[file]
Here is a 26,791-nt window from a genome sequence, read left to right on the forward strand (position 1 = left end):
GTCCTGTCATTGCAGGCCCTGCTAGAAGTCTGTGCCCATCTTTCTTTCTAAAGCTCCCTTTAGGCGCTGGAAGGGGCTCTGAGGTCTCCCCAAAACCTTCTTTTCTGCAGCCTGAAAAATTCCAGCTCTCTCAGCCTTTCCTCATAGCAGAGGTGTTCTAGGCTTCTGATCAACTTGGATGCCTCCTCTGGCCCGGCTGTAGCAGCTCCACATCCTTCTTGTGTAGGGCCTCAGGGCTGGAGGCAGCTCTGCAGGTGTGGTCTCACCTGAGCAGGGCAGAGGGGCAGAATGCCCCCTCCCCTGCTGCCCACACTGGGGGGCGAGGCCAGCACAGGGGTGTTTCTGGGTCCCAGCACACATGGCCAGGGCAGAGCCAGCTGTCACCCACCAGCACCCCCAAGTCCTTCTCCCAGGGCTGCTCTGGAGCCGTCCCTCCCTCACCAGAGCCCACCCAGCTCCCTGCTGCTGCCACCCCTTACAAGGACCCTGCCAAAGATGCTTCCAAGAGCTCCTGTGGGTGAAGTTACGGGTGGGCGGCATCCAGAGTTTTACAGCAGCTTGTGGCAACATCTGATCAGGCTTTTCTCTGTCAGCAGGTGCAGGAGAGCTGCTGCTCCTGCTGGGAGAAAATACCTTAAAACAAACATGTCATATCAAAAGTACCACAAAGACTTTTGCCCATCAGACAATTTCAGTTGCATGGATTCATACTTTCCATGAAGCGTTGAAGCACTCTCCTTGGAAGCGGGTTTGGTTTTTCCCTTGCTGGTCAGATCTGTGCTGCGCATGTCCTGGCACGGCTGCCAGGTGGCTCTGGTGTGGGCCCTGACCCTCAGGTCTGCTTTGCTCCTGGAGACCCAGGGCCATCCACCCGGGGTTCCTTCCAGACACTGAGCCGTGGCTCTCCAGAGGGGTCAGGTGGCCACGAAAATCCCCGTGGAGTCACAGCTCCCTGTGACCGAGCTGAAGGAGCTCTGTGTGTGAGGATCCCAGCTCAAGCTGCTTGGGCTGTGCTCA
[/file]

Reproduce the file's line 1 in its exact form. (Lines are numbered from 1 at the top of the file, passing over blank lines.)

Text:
Here is a 26,791-nt window from a genome sequence, read left to right on the forward strand (position 1 = left end):